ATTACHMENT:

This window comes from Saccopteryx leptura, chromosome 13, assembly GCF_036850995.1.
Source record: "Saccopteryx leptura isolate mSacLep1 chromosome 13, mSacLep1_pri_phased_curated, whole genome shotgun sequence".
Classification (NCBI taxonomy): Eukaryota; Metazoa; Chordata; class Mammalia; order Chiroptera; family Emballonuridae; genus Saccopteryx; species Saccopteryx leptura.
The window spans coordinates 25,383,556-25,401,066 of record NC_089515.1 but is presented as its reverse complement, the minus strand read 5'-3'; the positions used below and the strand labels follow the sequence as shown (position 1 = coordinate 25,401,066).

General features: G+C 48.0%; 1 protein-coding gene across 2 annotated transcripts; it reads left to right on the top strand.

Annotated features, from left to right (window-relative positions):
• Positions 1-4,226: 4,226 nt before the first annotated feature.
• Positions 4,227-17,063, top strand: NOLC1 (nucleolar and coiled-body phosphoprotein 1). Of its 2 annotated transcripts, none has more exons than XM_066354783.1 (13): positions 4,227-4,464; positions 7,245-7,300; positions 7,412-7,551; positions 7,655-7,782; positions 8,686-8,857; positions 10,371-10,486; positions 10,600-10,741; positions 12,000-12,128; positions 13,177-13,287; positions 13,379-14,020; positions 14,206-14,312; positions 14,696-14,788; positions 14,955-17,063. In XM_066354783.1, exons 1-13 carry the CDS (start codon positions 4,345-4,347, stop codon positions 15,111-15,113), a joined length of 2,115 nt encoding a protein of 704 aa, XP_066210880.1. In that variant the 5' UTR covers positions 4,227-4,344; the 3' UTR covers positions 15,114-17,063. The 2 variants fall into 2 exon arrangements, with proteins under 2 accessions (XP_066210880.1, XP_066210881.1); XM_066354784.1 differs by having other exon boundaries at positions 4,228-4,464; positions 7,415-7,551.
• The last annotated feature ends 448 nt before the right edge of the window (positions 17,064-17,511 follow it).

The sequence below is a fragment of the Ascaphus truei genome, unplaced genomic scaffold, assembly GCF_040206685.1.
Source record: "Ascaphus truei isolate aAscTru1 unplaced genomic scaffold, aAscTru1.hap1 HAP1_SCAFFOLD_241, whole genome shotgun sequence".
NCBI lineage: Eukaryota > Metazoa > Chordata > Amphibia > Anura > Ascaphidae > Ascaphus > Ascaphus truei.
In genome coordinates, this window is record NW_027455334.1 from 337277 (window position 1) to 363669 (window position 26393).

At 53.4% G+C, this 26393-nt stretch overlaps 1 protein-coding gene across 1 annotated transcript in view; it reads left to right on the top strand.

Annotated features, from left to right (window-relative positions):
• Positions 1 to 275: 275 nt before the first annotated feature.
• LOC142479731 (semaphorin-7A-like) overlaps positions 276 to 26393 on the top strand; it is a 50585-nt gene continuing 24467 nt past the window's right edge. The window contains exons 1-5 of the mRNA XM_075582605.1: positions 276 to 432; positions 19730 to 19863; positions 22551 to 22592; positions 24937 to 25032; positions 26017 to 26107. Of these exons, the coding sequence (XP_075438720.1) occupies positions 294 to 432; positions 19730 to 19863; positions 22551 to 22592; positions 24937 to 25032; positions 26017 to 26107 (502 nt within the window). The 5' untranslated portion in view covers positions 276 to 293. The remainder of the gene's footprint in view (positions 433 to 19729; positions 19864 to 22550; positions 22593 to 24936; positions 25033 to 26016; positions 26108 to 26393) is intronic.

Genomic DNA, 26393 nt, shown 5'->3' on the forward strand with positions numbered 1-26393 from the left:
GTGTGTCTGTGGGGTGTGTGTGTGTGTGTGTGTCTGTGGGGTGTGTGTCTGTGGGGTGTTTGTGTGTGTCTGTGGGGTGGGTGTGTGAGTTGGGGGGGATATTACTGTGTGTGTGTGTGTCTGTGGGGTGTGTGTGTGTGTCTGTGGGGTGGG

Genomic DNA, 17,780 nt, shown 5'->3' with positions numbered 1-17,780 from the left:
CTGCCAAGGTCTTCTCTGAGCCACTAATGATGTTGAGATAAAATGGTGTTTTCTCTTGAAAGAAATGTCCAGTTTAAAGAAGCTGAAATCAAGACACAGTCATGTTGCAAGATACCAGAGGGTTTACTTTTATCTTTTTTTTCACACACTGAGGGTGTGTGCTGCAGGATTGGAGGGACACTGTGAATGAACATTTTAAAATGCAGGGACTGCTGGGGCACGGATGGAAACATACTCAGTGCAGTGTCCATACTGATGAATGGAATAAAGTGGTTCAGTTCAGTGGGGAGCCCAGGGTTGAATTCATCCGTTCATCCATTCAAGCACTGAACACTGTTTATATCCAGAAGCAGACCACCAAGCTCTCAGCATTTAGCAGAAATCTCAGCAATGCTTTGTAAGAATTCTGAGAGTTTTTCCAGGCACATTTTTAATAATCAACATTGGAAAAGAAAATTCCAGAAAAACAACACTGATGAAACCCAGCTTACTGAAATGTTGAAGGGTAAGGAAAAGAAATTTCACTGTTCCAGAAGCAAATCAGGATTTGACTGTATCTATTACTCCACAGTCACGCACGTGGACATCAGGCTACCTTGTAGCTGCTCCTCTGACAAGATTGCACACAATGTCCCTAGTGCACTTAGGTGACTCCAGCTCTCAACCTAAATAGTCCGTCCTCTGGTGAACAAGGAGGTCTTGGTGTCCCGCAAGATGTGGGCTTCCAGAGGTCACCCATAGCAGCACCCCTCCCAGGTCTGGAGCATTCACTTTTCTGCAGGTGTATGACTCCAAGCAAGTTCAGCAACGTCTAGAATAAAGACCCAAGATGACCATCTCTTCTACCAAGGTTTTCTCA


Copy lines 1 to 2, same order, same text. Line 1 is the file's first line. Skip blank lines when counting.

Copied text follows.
This window comes from Saccopteryx leptura, chromosome 13, assembly GCF_036850995.1.
Source record: "Saccopteryx leptura isolate mSacLep1 chromosome 13, mSacLep1_pri_phased_curated, whole genome shotgun sequence".